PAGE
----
Louis Mendes

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Louis Mendes at work in New York with his Speed Graphic camera.

Louis Mendes (born June 5, 1940) is a photographer from New York City who is known for his signature press camera, portraits and street photography.

Louis Mendes was born in a working-class family in Jamaica, Queens, New York in 1940. He was a young child when his elder sister handed him a camera to begin documenting family events. Later Mendes would study at the RCA Institute of Technology. After stints of working in retail including Macy's on 34th street, Mendes turned to photography.[citation needed]

Since the 1970s Mendes has traveled around the United States photographing people in public places. He has photographed celebrities including Spike Lee, Denzel Washington, Cab Calloway, Tito Puente and Gordon Parks.[citation needed]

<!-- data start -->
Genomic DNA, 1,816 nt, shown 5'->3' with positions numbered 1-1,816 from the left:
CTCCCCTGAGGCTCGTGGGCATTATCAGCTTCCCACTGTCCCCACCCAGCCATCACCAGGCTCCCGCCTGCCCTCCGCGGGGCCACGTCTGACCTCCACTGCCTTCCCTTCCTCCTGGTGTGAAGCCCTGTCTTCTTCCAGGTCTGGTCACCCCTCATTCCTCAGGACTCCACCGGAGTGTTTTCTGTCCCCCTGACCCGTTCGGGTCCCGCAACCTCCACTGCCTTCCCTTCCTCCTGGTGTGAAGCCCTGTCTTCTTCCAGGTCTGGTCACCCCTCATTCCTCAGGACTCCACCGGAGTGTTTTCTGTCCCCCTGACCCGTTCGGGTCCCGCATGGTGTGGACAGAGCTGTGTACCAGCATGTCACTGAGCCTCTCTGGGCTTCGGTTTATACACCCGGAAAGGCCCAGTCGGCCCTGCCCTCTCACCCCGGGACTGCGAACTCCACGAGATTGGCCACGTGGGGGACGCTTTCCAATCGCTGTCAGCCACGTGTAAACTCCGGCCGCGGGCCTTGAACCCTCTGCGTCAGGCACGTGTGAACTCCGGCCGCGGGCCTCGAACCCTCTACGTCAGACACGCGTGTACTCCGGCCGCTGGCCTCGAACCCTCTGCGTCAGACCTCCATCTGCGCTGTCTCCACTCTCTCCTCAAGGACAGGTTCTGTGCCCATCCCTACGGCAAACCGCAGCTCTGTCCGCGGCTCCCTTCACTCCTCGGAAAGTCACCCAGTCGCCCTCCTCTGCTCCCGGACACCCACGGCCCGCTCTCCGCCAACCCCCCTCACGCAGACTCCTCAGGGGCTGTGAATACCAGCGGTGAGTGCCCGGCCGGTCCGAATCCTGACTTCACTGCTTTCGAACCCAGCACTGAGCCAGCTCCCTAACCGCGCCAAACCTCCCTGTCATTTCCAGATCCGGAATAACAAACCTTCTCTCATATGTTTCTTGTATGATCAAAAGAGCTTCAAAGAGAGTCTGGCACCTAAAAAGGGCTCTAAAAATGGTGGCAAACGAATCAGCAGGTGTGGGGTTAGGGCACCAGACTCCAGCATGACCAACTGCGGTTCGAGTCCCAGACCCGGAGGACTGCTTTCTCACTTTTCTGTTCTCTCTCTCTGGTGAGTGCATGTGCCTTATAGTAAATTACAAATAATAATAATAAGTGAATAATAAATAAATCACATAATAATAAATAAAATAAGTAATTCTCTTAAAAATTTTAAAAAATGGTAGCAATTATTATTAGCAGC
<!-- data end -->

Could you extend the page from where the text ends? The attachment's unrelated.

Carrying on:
Mendes is never seen without his signature Graflex Speed Graphic; he has also used a Polaroid Spectra, modified Polaroid 110b, View Camera and medium and large format cameras.[citation needed]

Louis Mendes has been written about by David Gonzalez in the New York Times.[1][2][3] Mendes was featured in "One Hundred Jobs" by Ron Howell photographed by Ozier Muhammad published in 2000.[4] Mendes was also cited for his flash techniques in "Photographic Lighting Simplified" by Susan McCartney published 2003.[5] Mendes appears in Harvey Stein's 1998 book "Coney Island."

Louis Mendes resides in Harlem, New York and has two daughters.[citation needed]

Books[edit]

See also[edit]

References[edit]

  1. ^ David Gonzalez (April 1, 1995). "Have Camera, Will Travel". New York Times. 
  2. ^ David Gonzalez (January 3, 2010). "A Camera and Eye, Both One of a Kind". New York Times. 
  3. ^ Kerri Macdonald: New York Times LENS blog "Must See: He Kept His Speed Graphic" posted January 5, 2010
  4. ^ "One Hundred Jobs" by Ron Howell photographed by Ozier Muhammad published in 2000
  5. ^ "Photographic Lighting Simplified" by Susan McCartney published 2003

External links[edit]